If smartphone technology makes it easier to moderate your personal life — from water consumption, to physical activity, to daily screen time — it also has the capacity to help you become a more engaged Global Citizen.
Global Citizen is highlighting apps that give them the tools to engage with the global community with nothing more than a smartphone.
Moving to a new country — whether or not that move is forced — presents many, many challenges. Finding a job, signing up for health insurance, enrolling in schools, filing taxes, things that are difficult enough to figure out in your native tongue, are exponentially harder in a foreign language.
Recognizing that need, Tarjimly is an app that connects refugees to locals who speak the language and can help with everything from clearing bureaucratic hurdles to performing everyday tasks by providing real-time translation services.
Released this past month, the app is powered through Facebook Messenger. When you sign up for Tarjimly through their website, you specify the languages you can write and speak “at least at a colloquial level.” Their list currently includes Arabic, Farsi, Turkish, Pashto, English, French, Urdu, and German.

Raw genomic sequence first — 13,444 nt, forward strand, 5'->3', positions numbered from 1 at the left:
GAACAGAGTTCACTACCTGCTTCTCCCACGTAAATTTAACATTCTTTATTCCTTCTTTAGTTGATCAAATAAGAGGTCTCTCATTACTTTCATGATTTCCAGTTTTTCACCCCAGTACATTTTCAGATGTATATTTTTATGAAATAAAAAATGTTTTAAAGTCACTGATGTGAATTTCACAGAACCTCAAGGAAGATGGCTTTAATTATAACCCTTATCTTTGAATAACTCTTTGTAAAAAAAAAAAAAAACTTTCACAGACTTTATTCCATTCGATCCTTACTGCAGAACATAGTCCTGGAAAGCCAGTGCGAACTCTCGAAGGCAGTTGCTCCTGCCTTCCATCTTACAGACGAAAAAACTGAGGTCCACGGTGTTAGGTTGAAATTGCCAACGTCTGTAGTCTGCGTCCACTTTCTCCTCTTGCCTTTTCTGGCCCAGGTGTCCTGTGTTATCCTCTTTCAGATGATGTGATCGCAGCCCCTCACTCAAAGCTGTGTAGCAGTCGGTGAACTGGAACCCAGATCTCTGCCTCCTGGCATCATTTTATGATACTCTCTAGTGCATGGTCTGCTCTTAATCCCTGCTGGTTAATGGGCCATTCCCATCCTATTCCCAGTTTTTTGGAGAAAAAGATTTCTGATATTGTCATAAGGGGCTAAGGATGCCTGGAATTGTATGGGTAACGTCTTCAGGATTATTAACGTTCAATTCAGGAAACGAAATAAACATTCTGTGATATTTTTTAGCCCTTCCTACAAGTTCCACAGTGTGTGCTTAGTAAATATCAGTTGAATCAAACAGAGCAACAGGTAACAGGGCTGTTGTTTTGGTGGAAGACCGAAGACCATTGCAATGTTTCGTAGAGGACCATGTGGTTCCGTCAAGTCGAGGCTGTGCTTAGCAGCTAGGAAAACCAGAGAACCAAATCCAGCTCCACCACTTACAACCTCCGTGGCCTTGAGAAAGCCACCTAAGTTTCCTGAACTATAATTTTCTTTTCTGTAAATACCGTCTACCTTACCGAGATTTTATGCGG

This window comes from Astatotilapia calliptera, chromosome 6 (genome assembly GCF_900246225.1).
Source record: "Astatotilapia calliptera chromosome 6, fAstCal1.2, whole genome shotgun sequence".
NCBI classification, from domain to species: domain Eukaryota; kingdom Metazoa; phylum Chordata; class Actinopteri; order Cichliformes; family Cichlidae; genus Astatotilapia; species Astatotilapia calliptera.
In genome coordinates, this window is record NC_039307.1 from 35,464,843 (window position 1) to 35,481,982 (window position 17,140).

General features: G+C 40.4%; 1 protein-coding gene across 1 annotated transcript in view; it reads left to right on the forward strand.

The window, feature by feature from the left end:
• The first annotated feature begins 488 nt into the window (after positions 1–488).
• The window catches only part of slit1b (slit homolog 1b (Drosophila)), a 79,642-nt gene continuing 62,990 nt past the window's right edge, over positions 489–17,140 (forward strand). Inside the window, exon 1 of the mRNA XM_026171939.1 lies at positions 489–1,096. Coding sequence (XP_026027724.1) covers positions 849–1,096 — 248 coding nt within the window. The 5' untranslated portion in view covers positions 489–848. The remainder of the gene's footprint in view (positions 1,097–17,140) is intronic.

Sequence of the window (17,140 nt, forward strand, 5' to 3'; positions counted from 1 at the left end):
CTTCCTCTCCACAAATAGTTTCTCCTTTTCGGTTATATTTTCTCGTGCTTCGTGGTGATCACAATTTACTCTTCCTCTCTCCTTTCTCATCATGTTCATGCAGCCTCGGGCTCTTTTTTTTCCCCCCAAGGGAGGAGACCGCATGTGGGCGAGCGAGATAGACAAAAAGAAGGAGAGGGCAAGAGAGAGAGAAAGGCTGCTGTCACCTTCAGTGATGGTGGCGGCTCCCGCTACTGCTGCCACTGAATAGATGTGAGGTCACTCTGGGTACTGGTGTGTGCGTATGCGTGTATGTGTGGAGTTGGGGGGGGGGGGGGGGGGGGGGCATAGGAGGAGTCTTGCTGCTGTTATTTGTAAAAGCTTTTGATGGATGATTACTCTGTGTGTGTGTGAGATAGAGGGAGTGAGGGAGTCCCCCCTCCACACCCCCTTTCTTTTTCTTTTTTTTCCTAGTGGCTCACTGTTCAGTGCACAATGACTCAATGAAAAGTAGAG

Once connected, the app matches you anonymously (using just your first name) with people in need of translation assistance.
If you sign up now, you will be taken through a quick demo process — which is only in Arabic at the moment — of how the app works. Translation requests come through as Facebook messages, and as such are accessible from almost anywhere with the just the click of a button.
App developers, according to their site, are still signing up translators to establish a database before opening the service up to refugees. They hope to start connecting people in the “next few weeks.”
As of 3:30 p.m. on Thursday, almost 1,000 translators have signed up for the app.
In a Facebook post from January 31, Atif Javed — a product manager at Al Jazeera Plus — outlined the need for translation services, now more than ever.
“We've helplessly watched the refugee crisis unfold and felt like we've done so little,” Javed wrote. “Now our immigrant friends and families here are under attack.”
Though the app has a specific demographic of users — those who possess foreign language skills and want to help with translation work — it shows how easy it can be to make a tangible difference in someone’s life.